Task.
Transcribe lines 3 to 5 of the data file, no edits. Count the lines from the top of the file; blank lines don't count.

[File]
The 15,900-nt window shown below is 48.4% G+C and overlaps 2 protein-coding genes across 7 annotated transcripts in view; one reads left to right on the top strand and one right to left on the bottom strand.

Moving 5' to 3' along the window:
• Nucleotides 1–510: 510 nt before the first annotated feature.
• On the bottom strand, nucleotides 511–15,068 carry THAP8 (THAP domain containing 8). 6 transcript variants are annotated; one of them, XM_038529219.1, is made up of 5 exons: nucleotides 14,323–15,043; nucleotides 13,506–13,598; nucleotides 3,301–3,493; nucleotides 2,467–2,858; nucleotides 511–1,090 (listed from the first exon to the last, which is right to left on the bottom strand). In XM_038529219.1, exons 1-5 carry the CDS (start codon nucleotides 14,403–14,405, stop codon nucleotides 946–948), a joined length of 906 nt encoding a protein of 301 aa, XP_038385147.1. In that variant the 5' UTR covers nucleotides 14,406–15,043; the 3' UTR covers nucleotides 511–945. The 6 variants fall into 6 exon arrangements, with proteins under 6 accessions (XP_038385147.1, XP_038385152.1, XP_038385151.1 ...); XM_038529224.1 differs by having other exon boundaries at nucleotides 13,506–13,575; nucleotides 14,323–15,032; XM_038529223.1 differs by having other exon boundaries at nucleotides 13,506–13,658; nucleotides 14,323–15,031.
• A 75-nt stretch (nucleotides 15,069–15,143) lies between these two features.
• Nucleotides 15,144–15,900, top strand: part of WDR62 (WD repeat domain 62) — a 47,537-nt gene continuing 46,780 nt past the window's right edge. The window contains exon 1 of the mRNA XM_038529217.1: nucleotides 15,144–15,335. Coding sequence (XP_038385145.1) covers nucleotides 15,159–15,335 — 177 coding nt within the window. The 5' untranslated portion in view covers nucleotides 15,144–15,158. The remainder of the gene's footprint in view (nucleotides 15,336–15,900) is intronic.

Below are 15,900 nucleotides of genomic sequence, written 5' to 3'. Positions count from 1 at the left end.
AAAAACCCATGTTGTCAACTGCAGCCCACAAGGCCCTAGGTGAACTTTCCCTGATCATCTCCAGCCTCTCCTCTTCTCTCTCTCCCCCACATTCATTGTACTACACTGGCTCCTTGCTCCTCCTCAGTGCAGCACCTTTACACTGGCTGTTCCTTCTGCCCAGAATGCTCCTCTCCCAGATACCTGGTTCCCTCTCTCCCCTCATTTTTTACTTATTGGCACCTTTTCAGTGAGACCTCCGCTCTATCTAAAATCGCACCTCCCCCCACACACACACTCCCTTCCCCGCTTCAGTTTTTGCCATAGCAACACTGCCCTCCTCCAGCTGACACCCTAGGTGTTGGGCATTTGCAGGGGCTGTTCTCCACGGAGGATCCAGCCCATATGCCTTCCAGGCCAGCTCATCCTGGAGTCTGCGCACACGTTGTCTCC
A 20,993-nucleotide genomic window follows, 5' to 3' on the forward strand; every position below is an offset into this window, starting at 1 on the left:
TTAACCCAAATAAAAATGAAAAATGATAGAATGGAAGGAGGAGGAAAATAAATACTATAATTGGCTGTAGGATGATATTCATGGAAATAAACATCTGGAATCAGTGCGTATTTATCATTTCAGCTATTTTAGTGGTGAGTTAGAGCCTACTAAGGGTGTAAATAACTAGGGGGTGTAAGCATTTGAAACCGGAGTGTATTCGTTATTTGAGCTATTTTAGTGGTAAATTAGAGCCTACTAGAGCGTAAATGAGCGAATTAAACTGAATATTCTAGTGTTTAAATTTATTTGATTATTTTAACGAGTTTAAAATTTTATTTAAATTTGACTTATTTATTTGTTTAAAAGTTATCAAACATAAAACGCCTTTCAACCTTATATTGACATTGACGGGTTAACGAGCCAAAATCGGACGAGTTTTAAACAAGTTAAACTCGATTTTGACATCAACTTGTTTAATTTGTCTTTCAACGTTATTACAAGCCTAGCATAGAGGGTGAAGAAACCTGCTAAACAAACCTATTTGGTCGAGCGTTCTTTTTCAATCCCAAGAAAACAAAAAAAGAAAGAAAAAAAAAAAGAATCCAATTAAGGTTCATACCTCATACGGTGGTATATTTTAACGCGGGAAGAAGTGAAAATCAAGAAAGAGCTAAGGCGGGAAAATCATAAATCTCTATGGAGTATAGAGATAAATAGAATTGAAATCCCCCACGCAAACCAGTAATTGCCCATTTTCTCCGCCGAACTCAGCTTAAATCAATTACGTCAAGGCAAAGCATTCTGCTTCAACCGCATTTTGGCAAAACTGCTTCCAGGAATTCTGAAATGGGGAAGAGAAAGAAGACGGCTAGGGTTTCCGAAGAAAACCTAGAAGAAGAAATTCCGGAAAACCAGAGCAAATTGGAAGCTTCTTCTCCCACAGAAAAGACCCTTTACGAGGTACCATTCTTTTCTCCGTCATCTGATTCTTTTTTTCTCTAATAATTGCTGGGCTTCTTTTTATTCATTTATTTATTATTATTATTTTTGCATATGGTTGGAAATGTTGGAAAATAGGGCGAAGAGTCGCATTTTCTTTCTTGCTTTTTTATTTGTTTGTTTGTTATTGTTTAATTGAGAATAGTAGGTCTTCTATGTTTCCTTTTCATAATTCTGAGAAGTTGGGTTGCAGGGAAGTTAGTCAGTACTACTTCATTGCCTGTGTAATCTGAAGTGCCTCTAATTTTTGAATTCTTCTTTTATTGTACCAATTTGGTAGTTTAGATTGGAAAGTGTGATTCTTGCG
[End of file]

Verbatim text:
• Nucleotides 1–510: 510 nt before the first annotated feature.
• On the bottom strand, nucleotides 511–15,068 carry THAP8 (THAP domain containing 8). 6 transcript variants are annotated; one of them, XM_038529219.1, is made up of 5 exons: nucleotides 14,323–15,043; nucleotides 13,506–13,598; nucleotides 3,301–3,493; nucleotides 2,467–2,858; nucleotides 511–1,090 (listed from the first exon to the last, which is right to left on the bottom strand). In XM_038529219.1, exons 1-5 carry the CDS (start codon nucleotides 14,403–14,405, stop codon nucleotides 946–948), a joined length of 906 nt encoding a protein of 301 aa, XP_038385147.1. In that variant the 5' UTR covers nucleotides 14,406–15,043; the 3' UTR covers nucleotides 511–945. The 6 variants fall into 6 exon arrangements, with proteins under 6 accessions (XP_038385147.1, XP_038385152.1, XP_038385151.1 ...); XM_038529224.1 differs by having other exon boundaries at nucleotides 13,506–13,575; nucleotides 14,323–15,032; XM_038529223.1 differs by having other exon boundaries at nucleotides 13,506–13,658; nucleotides 14,323–15,031.
• A 75-nt stretch (nucleotides 15,069–15,143) lies between these two features.